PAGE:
Chemotherapy Before Liver Resection of Colorectal Metastases

Friend or Foe?

Kuno Lehmann, MD; Andreas Rickenbacher, MD; Achim Weber, MD; Bernhard C. Pestalozzi, MD; Pierre-Alain Clavien, MD, PhD, FACS


Annals of Surgery. 2012;255(2):237-247. 

In This Article


Search Strategy

The literature was scanned for publications related to liver surgery and chemotherapy according to the methodology recommended by the Cochrane Collaboration. The database (PubMed) was searched using exploded Medical Subject headings (MeSH) terms and specific text-word terms ("colorectal liver metastases," "liver surgery," "chemotherapy," "portal vein embolization," "portal vein ligation," "liver regeneration," "chemotherapy-associated steatohepatitis," "sinusoidal obstruction syndrome," "downsizing," "liver injury," "complications," and "neoadjuvant"). All search results were stored in an EndNote file and duplicates were excluded. Two authors (KL and AR) independently assessed all the abstracts for eligibility with predefined selection criteria (see below). The reference lists of retrieved papers were also screened for missing publications and publications from a manual search were added to the list.

Selection Criteria

Publications reporting the use of chemotherapy in combination with liver surgery were included in this review. Exclusion criteria were nonhuman studies, and articles not published in the English language. Only full original papers were retained, whereas editorials, letters, practice guidelines, reviews, case reports, comments, and expert opinions were also excluded. Publications concerning neoadjuvant chemotherapy were only considered if neoadjuvant chemotherapy was used preoperatively in patients with resectable liver metastases, which had to be described in the publication.

We identified 1815 studies combining the search terms "colorectal liver metastases," "chemotherapy," and "liver surgery." After exclusion of nonhuman and non-English studies and the types of study described above we identified 805 studies. Specific search terms as listed above together with studies identified by hand search lead to the articles indicated in each specific section (Fig. 1). Publications with missing endpoints (outcome, incidence of parenchymal alterations, response rate) were excluded. The level of evidence of each publication was ranked in accordance to a modified Sackett's classification.[23]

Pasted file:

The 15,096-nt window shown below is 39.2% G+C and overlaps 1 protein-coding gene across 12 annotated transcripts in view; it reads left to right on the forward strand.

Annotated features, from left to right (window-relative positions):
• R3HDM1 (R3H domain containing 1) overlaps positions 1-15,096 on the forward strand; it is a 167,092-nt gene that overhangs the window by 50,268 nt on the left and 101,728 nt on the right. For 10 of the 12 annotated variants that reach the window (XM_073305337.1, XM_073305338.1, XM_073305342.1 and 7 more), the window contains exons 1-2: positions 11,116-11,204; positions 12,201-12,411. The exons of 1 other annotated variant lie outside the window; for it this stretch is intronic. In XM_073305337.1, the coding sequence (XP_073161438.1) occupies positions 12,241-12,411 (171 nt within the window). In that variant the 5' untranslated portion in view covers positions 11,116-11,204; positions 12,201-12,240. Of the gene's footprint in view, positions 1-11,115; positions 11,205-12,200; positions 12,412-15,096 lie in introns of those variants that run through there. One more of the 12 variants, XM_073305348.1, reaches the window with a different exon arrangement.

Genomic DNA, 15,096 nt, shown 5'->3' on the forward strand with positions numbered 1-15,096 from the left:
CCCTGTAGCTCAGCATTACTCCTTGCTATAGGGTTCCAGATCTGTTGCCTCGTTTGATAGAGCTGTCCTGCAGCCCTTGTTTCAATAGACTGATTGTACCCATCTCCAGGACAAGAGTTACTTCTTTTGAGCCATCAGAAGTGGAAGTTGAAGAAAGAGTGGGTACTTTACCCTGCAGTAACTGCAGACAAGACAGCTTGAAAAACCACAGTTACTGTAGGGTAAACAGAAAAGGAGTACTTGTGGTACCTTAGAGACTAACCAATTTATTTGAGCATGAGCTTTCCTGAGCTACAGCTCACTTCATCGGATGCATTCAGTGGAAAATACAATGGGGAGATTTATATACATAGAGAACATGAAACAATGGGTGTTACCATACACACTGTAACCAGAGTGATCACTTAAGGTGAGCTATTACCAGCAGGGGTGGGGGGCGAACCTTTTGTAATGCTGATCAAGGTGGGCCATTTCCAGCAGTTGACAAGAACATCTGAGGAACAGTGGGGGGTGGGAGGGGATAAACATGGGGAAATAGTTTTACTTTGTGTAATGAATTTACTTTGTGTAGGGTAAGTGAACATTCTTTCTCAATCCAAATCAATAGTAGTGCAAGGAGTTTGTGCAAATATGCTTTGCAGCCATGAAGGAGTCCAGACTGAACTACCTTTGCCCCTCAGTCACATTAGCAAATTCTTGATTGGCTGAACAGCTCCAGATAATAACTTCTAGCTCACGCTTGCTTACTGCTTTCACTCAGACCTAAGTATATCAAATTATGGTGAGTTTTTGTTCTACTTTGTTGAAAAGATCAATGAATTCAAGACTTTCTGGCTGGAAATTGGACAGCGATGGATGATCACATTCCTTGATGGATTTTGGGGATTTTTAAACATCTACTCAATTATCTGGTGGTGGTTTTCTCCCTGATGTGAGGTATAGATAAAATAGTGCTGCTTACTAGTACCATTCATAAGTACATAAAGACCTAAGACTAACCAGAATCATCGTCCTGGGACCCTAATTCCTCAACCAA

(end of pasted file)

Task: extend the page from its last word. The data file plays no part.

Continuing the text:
Figure 1.

Search strategy. Flow diagram showing the selection and screening process for eligible studies.

Downsizing Therapy: Defining the Optimal Regimen

The interest in downsizing unresectable metastases to enable a R0 resection has emerged with the availability of novel and effective chemotherapy regimens. The success of this approach should be mirrored by an increased rate of resectable metastases. Several recent RCTs compared different chemotherapy regimens in a palliative setting, including unselected patients with various degrees of dissemination of metastatic CRC.[20,24,25] Despite the palliative nature of the treatment, 5% to 15% of patients were later able to undergo curative resection (Table 1). In studies looking at selected groups of patients with less advanced disease, which were considered potentially resectable after chemotherapy, downsizing therapy enabled higher resection rates, often exceeding 30% (Table 2). The higher resection rates in those studies are certainly the consequence of a selection bias, the availability of more aggressive surgical strategies in expert centers reporting on small nonrandomized series.